Friday, June 19, 2009

Unhealthy numbers: Bankruptcies, uncontrolled costs argue convincingly for health-care reform

At a glance, the plight of these 47 million appears to be much if not most of what needs fixing. But, as Chronicle business columnist Loren Steffy observes in his column this past Sunday (“Insured but not covered”), things are far from copacetic for those millions of Americans supposedly adequately covered by health plans through their employers.

They are not. As Steffy puts it, this umbrella leaks, and thousands of families are going under financially because their health insurance does not perform as advertised. Steffy cites a study in the American Journal of Medicine showing that two-thirds of all bankruptcies over the past six years were related to medical expenses, and that a surprising three-fourths of those filing for bankruptcy for medical-related reasons had medical insurance when they did so.

Or perhaps this is not so surprising. Certainly it will not astonish anyone who has attempted to navigate the maze of co-pays, deductibles, explanations of benefits and frequently inscrutable bills from hospitals, laboratories and other care providers. For the unwary and uninformed health-care consumer, these can all be a source of emotional and financial stress on top of whatever medical condition may afflict them or a family member.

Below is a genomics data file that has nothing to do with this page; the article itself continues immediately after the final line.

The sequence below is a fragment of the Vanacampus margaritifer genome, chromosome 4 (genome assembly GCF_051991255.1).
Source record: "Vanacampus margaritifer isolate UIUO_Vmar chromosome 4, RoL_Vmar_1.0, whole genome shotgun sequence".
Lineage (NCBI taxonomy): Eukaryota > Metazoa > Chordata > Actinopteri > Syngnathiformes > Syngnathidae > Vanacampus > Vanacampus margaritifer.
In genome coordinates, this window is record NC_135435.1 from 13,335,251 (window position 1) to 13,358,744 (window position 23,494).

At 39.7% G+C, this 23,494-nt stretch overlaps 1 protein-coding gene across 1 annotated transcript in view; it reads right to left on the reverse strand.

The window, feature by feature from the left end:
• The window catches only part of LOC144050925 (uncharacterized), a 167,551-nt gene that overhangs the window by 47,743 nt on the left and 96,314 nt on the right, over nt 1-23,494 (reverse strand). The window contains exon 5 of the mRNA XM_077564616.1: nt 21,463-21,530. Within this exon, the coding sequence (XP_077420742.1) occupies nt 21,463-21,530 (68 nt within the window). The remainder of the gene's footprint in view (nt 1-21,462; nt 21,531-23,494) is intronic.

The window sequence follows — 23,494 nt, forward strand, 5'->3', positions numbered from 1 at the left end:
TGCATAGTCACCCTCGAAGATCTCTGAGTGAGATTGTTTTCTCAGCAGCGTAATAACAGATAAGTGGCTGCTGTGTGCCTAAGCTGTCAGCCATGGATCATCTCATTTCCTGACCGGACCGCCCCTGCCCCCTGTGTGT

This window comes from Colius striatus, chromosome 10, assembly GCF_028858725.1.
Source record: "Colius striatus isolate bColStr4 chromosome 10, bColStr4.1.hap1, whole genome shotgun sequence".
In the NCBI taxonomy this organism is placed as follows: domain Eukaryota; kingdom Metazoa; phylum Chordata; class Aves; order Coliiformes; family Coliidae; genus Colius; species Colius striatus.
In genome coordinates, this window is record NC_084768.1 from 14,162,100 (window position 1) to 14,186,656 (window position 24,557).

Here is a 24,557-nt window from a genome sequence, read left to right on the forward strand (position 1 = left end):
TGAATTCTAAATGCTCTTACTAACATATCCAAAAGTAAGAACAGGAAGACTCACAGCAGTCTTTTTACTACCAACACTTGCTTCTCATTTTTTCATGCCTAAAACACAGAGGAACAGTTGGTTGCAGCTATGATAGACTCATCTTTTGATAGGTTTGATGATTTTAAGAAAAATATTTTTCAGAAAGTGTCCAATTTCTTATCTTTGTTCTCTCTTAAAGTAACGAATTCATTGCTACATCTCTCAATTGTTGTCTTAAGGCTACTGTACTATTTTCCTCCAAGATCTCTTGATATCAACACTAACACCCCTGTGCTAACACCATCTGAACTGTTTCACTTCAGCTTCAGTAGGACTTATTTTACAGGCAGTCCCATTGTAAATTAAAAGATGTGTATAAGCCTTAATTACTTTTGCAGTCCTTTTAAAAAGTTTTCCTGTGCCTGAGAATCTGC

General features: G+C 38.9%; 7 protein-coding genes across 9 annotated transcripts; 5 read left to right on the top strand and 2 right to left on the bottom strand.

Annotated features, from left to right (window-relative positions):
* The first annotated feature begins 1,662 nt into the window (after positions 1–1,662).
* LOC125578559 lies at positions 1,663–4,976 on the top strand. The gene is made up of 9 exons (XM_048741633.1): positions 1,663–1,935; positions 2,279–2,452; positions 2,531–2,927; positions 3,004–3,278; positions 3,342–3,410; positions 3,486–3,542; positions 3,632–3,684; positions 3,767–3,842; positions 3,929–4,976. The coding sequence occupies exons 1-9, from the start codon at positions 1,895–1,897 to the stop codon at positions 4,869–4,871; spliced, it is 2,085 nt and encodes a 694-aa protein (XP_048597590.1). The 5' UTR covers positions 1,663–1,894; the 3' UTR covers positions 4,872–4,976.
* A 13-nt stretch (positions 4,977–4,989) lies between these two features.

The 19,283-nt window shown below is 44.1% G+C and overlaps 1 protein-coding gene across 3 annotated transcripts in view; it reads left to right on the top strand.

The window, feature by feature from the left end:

Harvard Professor David Himmelstein , author of the study mentioned above, doesn’t mince words. “Private health insurance is a defective product, he says, “akin to an umbrella that melts in the rain .”

The notion of competition in the health-care insurance industry is mostly myth, Himmelstein contends. For most consumers, the choices are limited by what their employers offer and at what cost they choose to offer it. For some lucky ones the choices may be made broader by the option of insuring through a spouse.

Read more at the Houston Chronicle

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